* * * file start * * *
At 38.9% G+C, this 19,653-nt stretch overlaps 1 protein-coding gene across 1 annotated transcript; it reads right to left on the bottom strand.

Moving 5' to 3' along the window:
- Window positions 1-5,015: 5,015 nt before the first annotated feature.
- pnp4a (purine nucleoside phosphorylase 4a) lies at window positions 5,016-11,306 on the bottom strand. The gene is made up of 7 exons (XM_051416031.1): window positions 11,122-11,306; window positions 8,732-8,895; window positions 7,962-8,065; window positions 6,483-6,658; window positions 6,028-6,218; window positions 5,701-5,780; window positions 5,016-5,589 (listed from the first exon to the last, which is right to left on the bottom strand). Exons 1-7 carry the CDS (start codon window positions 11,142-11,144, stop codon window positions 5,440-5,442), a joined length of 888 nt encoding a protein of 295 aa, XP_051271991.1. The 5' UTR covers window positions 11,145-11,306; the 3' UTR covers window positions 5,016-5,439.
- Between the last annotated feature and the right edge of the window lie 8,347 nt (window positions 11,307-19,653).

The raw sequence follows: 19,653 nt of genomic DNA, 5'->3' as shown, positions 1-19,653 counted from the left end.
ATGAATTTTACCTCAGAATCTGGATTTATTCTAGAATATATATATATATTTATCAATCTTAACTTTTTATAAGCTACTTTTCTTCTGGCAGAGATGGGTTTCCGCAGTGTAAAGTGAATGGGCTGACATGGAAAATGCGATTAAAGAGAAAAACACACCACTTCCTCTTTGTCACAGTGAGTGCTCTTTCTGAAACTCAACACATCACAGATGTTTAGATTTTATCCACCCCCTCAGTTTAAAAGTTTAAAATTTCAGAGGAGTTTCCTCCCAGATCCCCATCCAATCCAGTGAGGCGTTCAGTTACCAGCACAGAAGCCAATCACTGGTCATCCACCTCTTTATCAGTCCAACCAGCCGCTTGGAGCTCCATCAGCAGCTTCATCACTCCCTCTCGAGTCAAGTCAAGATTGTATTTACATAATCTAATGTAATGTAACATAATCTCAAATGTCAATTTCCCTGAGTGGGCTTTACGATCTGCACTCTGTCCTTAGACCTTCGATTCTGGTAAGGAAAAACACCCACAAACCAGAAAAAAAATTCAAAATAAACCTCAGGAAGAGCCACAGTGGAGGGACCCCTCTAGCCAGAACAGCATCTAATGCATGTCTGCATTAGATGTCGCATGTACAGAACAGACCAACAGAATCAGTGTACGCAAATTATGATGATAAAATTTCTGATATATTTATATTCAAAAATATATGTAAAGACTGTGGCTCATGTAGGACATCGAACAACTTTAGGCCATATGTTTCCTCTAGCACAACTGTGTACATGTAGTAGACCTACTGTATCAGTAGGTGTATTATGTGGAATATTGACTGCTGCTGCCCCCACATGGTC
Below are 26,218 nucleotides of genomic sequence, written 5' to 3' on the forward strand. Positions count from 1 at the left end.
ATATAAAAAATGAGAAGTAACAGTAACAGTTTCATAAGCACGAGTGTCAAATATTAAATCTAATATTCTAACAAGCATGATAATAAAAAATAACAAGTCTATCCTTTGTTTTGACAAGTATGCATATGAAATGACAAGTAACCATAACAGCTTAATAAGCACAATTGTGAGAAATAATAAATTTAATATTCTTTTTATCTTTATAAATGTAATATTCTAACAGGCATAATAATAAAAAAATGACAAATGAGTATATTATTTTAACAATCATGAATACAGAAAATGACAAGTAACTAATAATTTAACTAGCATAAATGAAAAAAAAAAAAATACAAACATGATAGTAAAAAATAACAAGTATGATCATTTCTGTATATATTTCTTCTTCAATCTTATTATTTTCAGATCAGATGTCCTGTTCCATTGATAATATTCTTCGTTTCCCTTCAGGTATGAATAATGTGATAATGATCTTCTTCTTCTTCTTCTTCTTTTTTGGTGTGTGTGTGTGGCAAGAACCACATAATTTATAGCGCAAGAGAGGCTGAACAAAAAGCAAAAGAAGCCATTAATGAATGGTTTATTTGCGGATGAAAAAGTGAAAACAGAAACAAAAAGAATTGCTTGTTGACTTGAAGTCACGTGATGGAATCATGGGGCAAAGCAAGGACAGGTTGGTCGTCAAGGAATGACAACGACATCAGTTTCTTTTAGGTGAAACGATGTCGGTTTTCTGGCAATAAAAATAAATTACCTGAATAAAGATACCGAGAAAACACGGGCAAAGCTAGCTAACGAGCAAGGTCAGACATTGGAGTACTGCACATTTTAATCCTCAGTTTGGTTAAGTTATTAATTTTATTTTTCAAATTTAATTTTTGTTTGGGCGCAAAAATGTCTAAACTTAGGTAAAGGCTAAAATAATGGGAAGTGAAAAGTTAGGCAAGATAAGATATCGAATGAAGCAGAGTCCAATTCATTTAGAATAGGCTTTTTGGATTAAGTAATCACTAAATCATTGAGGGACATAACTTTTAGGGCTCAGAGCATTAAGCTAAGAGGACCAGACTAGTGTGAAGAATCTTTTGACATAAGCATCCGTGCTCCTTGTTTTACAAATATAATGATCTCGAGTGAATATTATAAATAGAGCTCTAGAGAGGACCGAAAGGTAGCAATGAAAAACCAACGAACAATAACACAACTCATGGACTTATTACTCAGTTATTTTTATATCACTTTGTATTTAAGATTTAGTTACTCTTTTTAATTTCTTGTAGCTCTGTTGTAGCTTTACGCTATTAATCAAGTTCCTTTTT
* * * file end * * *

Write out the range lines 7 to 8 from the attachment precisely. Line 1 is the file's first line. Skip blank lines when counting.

ATGAATTTTACCTCAGAATCTGGATTTATTCTAGAATATATATATATATTTATCAATCTTAACTTTTTATAAGCTACTTTTCTTCTGGCAGAGATGGGTTTCCGCAGTGTAAAGTGAATGGGCTGACATGGAAAATGCGATTAAAGAGAAAAACACACCACTTCCTCTTTGTCACAGTGAGTGCTCTTTCTGAAACTCAACACATCACAGATGTTTAGATTTTATCCACCCCCTCAGTTTAAAAGTTTAAAATTTCAGAGGAGTTTCCTCCCAGATCCCCATCCAATCCAGTGAGGCGTTCAGTTACCAGCACAGAAGCCAATCACTGGTCATCCACCTCTTTATCAGTCCAACCAGCCGCTTGGAGCTCCATCAGCAGCTTCATCACTCCCTCTCGAGTCAAGTCAAGATTGTATTTACATAATCTAATGTAATGTAACATAATCTCAAATGTCAATTTCCCTGAGTGGGCTTTACGATCTGCACTCTGTCCTTAGACCTTCGATTCTGGTAAGGAAAAACACCCACAAACCAGAAAAAAAATTCAAAATAAACCTCAGGAAGAGCCACAGTGGAGGGACCCCTCTAGCCAGAACAGCATCTAATGCATGTCTGCATTAGATGTCGCATGTACAGAACAGACCAACAGAATCAGTGTACGCAAATTATGATGATAAAATTTCTGATATATTTATATTCAAAAATATATGTAAAGACTGTGGCTCATGTAGGACATCGAACAACTTTAGGCCATATGTTTCCTCTAGCACAACTGTGTACATGTAGTAGACCTACTGTATCAGTAGGTGTATTATGTGGAATATTGACTGCTGCTGCCCCCACATGGTC
Below are 26,218 nucleotides of genomic sequence, written 5' to 3' on the forward strand. Positions count from 1 at the left end.